Murray Grey Breed Characteristics

 

General Appearance

Murray Grey cattle should be of moderate size with tabletop straight backs and good muscle expression. Animals should be well balanced with good length, width, spring of rib, and smoothness. Bulls should be masculine with a large hump on their neck, a tight sheath, and significant scrotal development. Females should be feminine, but powerful, with good rib capacity, width through the hips and pins, and tight udder attachments. Excess skin through the brisket and sheath area is undesirable. Murray Greys are to have sound feet and legs. Cow hocks and sickle hocks are not desirable. Cattle should have short, strong pasterns and sound hooves. Animals should walk freely with the hind feet stepping in the footsteps of the front feet. This promotes soundness, longevity, and helps animals cover large amounts of ground.

Color/Pigment

Murray Greys are any solid shade of grey (called silver, dun, dark, or black). Some white on the underbelly is permissible, but animals should not have white marks on any other part of the body. Rarely, Murray Greys will have small, circular patches of off-colored hair on the body called birth marks. Birth marks are never white and are not discriminated against. Murray Greys also commonly have a dappled pattern under the coat. This is normal and is not cause for discrimination.  Skin should have dark pigment. Murray Greys should have dark colored muzzles, eyes, udders, and hooves. Animals are not disqualified if they have pink skin on the underbelly behind the navel, however, pink pigmentation is highly discouraged and is not allowed on any other part of the body nor are white hooves.

Head

Murray Greys have a refined, attractive head and are naturally polled with no scurs. Murray Greys tend to pass on the polled trait to 90% of their progeny when bred to horned cattle. Both sexes should have a strong, broad face and muzzle, indicative of the ability to consume large amounts of forage.

Disposition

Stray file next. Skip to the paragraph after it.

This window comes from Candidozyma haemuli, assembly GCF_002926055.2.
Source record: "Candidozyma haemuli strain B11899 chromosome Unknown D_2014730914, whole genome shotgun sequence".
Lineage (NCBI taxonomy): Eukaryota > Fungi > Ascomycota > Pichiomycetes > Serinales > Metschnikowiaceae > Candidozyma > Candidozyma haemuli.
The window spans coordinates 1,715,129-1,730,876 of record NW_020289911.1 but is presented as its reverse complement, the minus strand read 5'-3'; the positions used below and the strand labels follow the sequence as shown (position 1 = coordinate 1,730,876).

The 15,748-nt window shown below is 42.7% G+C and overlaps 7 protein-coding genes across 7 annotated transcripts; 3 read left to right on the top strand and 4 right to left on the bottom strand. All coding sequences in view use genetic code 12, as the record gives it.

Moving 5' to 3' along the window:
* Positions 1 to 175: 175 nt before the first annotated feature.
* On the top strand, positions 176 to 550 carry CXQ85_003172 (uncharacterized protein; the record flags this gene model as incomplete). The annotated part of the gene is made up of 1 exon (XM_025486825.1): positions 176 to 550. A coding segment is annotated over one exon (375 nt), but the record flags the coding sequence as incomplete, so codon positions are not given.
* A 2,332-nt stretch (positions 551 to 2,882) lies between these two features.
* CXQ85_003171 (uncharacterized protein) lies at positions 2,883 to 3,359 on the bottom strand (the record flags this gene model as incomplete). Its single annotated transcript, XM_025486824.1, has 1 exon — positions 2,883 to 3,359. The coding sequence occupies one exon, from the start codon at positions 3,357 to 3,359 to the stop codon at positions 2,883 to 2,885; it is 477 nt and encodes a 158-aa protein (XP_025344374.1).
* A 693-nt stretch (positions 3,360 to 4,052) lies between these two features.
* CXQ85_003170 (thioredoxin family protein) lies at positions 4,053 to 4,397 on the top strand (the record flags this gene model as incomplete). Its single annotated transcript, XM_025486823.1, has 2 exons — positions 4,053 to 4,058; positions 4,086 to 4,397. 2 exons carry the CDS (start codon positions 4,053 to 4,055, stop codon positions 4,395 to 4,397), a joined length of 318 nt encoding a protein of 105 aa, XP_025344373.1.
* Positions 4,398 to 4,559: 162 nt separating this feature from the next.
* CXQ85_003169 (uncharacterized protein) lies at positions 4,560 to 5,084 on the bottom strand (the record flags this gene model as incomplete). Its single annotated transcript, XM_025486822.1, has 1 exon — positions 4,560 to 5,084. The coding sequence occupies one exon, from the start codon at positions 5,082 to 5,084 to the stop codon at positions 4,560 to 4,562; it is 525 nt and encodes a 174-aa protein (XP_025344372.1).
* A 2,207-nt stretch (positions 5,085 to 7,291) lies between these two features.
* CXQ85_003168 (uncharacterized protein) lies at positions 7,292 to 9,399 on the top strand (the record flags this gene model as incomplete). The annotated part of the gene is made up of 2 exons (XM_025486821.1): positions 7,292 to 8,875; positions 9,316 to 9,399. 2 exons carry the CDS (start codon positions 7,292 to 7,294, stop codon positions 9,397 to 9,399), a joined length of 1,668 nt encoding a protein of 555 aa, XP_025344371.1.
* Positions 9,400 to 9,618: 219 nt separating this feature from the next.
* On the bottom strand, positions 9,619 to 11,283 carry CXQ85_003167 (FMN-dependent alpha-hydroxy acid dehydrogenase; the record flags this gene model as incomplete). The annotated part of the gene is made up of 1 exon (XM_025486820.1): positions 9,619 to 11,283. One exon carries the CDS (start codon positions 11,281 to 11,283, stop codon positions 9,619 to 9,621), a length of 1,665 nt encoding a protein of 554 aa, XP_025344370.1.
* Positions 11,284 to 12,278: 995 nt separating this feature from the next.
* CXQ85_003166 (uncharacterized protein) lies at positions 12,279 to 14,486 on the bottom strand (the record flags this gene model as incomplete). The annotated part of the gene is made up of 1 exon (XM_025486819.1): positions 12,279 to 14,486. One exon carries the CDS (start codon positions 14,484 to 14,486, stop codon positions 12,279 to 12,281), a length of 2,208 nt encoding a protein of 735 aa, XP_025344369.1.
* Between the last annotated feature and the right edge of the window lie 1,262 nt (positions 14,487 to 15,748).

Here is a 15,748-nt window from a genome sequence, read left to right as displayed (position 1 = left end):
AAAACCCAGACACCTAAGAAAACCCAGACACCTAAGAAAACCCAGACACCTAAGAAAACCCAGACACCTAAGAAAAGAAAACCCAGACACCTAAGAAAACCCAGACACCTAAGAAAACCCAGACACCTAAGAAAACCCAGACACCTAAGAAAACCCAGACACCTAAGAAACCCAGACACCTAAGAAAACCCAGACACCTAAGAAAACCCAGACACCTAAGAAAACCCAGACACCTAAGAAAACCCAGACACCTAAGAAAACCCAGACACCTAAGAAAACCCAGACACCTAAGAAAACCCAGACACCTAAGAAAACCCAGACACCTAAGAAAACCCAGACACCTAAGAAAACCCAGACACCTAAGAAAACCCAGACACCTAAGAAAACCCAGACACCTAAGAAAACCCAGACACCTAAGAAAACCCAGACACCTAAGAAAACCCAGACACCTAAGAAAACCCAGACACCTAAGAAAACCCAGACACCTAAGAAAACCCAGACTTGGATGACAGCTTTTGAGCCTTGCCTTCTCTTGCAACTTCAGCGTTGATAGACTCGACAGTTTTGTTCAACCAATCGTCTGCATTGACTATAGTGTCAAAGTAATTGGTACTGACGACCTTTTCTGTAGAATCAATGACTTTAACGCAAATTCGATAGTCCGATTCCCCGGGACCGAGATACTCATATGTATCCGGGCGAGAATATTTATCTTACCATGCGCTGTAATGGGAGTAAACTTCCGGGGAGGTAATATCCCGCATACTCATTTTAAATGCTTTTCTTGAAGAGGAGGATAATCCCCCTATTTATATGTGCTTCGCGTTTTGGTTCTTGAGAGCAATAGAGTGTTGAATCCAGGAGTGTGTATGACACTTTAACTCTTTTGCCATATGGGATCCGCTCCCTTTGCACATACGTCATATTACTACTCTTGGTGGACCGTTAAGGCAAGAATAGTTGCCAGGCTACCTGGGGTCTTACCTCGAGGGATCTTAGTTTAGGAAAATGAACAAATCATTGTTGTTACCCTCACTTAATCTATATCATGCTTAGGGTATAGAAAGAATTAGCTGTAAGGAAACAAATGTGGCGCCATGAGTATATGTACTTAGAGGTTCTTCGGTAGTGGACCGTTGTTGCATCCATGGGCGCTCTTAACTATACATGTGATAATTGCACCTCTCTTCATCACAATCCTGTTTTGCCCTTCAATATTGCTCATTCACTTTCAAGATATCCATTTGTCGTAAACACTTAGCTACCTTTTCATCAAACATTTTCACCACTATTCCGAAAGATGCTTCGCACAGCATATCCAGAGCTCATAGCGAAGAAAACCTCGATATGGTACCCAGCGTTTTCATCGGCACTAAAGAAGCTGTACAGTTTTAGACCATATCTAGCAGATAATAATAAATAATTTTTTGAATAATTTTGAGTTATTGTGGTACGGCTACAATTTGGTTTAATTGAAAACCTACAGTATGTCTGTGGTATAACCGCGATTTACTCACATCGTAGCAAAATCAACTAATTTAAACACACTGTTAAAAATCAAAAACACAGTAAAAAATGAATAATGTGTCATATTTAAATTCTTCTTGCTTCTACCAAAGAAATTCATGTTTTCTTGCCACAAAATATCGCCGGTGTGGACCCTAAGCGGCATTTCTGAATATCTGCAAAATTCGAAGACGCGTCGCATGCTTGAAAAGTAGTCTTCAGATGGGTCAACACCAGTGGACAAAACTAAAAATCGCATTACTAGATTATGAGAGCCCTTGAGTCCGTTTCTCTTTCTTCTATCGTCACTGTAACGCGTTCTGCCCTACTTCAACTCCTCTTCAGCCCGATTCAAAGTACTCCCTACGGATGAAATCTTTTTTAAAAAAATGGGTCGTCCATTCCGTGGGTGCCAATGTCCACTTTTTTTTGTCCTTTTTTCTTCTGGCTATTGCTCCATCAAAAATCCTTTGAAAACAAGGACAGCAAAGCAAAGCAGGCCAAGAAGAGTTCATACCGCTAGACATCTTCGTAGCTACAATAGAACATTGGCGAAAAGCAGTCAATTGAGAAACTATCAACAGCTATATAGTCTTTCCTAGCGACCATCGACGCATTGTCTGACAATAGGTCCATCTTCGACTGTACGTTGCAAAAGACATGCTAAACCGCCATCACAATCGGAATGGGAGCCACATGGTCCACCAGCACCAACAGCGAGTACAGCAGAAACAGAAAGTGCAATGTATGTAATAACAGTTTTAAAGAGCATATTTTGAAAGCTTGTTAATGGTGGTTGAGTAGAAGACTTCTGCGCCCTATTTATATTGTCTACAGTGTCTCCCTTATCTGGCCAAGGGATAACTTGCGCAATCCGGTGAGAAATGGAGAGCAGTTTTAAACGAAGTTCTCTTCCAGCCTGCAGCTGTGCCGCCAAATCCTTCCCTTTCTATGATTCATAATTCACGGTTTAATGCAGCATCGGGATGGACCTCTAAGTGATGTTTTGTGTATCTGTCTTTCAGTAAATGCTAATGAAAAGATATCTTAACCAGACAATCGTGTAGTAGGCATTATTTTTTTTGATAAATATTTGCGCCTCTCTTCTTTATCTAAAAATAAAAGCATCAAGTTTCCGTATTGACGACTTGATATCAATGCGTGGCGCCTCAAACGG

Murray Greys are gentle, easy to handle cattle with a kind, quiet eye. This assures optimal pH levels which lead to excellent meat color, taste, and tenderness. This also helps them adjust quickly when moved into a new pasture or feedlot, so they can get on with their job of eating and building beef. Animals that are high headed or aggressive should not be registered.

Calving Ease/ Hardiness

Murray Greys typically have moderate sized, easily born calves that thrive and grow quickly. It is highly discouraged for calves to be born under 60 lbs or over 90 lbs. Murray Greys are hardy and quickly adapt and thrive in all types of environments and climates. They handle snow and desert equally well and have been scientifically proven to handle heat better than some other English breeds.

Maternal Ability

Murray Grey females are noted for their strong mothering instincts and milking ability. They are intelligent cattle that know to protect their calves from predators while still remaining gentle towards their human handlers. Females should repeatedly wean off calves that are at least 50% of their own body weight. They have desirable longevity and should stay in the herd producing good calves until they are 15 years old or older.

 

Fertility

Murray Grey bulls and females are both noted for their early maturity and high fertility. Bulls are noted for their ability to cover high numbers of females in a season. Females breed back quickly while maintaining their conditioning. Breeders are discouraged from keeping hard breeders in their seedstock herd.

 

Carcass & Efficiency

Murray Greys have exceptional carcasses. They have dominated steer and carcass competitions all over the world since the 1970s. They have lean meat, marble evenly, and are a preferred breed for use in raising Grass Fed Beef because they are one of the only beef breeds that will marble on grass alone. Murray Greys do equally well when grain fed and are known to yield higher than the average American beef steer. They have an ideal fat cover – thick enough to keep the meat moist, but having less waste when compared to other breeds. Murray Greys finish economically on grass or in the feedlot. Steers have repeatedly been recorded to finish on half the food and in half the time over other breeds. Mature animals will typically eat 25% to 50% less food than many other breeds and still maintain good condition. Murray Grey breeders are highly encouraged to participate in ultrasound and DNA testing to maintain and strengthen the breed’s excellent carcass qualities.

 

 

HISTORY OF THE MURRAY GREYS